“Hospitality to the Exile and Broken Bones to the Tyrant”: Early Modernity in Walter Scott’s Waverley

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Abstract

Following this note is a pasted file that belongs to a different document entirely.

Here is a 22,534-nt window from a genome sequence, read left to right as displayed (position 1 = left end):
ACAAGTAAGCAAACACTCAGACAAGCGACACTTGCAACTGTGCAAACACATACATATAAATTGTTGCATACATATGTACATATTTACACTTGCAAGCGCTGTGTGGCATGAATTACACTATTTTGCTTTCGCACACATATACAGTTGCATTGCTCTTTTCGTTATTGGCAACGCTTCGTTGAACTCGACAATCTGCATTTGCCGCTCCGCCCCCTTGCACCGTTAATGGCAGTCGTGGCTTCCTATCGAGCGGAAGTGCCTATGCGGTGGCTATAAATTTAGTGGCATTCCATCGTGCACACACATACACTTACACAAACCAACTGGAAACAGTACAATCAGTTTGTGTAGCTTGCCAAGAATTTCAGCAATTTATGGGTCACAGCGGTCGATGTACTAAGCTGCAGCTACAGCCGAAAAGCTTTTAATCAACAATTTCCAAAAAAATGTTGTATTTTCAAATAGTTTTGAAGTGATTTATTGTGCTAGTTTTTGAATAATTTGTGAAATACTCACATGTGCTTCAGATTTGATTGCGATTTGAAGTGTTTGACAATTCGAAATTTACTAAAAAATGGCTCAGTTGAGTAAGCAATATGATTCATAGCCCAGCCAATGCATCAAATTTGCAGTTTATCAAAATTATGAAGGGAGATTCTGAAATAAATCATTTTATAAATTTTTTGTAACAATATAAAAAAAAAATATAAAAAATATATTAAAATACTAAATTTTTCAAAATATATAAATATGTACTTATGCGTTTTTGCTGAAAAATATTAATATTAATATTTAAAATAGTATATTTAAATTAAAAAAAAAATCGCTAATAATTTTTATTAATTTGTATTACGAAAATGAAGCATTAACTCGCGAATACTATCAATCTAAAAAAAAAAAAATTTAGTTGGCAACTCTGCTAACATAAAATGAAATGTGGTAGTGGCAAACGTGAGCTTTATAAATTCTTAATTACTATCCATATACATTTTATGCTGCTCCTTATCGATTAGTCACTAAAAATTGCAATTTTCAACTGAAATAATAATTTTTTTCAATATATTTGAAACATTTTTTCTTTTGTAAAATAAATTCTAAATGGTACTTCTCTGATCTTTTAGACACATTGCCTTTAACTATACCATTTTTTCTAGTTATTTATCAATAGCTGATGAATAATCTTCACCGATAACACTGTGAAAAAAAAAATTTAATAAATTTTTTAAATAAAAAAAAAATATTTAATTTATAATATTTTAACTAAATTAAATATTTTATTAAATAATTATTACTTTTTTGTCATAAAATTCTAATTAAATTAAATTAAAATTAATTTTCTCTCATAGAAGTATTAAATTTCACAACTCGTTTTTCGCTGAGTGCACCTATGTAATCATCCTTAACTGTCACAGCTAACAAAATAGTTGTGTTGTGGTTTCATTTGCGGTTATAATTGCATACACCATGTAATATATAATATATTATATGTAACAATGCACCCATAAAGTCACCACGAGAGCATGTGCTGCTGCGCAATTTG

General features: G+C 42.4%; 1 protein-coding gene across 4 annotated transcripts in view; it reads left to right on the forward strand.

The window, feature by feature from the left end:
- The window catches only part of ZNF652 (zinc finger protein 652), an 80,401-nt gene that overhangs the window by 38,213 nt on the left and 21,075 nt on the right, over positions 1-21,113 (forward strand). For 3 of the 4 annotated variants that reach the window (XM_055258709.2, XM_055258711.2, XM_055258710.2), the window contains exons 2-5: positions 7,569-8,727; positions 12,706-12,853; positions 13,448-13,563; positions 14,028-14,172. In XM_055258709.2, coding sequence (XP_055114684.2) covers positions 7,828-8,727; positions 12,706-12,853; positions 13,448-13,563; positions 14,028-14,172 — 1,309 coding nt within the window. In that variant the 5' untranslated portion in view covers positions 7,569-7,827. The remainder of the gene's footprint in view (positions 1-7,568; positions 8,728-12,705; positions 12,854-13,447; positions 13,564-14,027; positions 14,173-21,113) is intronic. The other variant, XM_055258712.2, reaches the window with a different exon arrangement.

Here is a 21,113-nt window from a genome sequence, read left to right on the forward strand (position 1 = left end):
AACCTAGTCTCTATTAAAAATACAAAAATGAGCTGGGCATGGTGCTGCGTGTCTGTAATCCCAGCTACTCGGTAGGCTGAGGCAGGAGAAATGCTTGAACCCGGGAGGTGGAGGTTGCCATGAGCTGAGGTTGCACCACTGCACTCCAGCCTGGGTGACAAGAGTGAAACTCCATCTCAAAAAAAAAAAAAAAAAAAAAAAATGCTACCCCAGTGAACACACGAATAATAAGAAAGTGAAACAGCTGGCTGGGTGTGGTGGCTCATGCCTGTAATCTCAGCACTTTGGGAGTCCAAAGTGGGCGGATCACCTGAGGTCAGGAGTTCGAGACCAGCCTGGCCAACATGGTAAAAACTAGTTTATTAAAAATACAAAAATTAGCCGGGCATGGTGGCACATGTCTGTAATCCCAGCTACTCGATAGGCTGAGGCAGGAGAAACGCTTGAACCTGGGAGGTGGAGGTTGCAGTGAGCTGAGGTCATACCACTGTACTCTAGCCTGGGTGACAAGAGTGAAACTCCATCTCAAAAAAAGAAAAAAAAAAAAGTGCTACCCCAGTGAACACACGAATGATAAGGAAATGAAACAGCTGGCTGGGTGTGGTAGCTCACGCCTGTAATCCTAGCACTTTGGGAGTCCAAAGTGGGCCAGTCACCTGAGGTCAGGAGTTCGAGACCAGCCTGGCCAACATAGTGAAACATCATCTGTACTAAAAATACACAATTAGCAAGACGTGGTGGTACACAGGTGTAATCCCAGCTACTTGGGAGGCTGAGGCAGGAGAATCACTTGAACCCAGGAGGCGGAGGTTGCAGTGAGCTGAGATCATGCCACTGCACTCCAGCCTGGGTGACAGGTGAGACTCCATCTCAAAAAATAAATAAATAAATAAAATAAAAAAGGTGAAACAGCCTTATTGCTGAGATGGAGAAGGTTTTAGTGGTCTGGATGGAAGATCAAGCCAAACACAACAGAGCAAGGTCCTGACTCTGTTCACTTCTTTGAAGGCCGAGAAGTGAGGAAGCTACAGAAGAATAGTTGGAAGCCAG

Published anonymously in 1814, Waverley; Or ‘Tis Sixty Years Hence is a historical novel by Sir Walter Scott which unfolds the story of a young English soldier, Edward Waverley, and his journey to Scotland. Regarded as the first historical novel, it contains elements of modernity, heralding a new upcoming era in England. Scott obviously displays the concept of the modern/modernity differently from the perception that writers are conveying today, but he hints at the emergence of a society detached from feudal customs in several aspects through the issue of union between England and Scotland. Highlighting the modern characteristics of Walter Scott’s Waverley, this paper argues that Scott employs elements of modernity in his novel long before their disclosure in literature and politics.

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